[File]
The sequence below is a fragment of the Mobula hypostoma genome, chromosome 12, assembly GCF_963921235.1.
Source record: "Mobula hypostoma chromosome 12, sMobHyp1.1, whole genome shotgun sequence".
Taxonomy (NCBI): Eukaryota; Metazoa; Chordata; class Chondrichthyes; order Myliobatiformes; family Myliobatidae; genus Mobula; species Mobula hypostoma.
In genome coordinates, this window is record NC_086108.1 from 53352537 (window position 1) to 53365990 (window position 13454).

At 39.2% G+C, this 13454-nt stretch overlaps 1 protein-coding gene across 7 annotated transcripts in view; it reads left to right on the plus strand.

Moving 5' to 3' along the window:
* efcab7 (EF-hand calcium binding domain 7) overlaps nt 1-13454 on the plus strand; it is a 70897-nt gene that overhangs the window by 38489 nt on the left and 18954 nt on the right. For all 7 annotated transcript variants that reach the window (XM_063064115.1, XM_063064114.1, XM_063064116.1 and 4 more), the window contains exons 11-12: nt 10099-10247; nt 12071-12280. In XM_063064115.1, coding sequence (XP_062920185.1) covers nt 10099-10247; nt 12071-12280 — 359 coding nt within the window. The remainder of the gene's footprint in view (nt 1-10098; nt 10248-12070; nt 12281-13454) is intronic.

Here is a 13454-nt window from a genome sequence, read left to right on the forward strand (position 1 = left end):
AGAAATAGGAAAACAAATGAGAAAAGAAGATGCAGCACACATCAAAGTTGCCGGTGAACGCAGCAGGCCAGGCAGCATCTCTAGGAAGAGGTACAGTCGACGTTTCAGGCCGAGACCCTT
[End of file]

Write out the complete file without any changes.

The sequence below is a fragment of the Mobula hypostoma genome, chromosome 12, assembly GCF_963921235.1.
Source record: "Mobula hypostoma chromosome 12, sMobHyp1.1, whole genome shotgun sequence".
Taxonomy (NCBI): Eukaryota; Metazoa; Chordata; class Chondrichthyes; order Myliobatiformes; family Myliobatidae; genus Mobula; species Mobula hypostoma.
In genome coordinates, this window is record NC_086108.1 from 53352537 (window position 1) to 53365990 (window position 13454).

At 39.2% G+C, this 13454-nt stretch overlaps 1 protein-coding gene across 7 annotated transcripts in view; it reads left to right on the plus strand.

Moving 5' to 3' along the window:
* efcab7 (EF-hand calcium binding domain 7) overlaps nt 1-13454 on the plus strand; it is a 70897-nt gene that overhangs the window by 38489 nt on the left and 18954 nt on the right. For all 7 annotated transcript variants that reach the window (XM_063064115.1, XM_063064114.1, XM_063064116.1 and 4 more), the window contains exons 11-12: nt 10099-10247; nt 12071-12280. In XM_063064115.1, coding sequence (XP_062920185.1) covers nt 10099-10247; nt 12071-12280 — 359 coding nt within the window. The remainder of the gene's footprint in view (nt 1-10098; nt 10248-12070; nt 12281-13454) is intronic.

Here is a 13454-nt window from a genome sequence, read left to right on the forward strand (position 1 = left end):
AGAAATAGGAAAACAAATGAGAAAAGAAGATGCAGCACACATCAAAGTTGCCGGTGAACGCAGCAGGCCAGGCAGCATCTCTAGGAAGAGGTACAGTCGACGTTTCAGGCCGAGACCCTT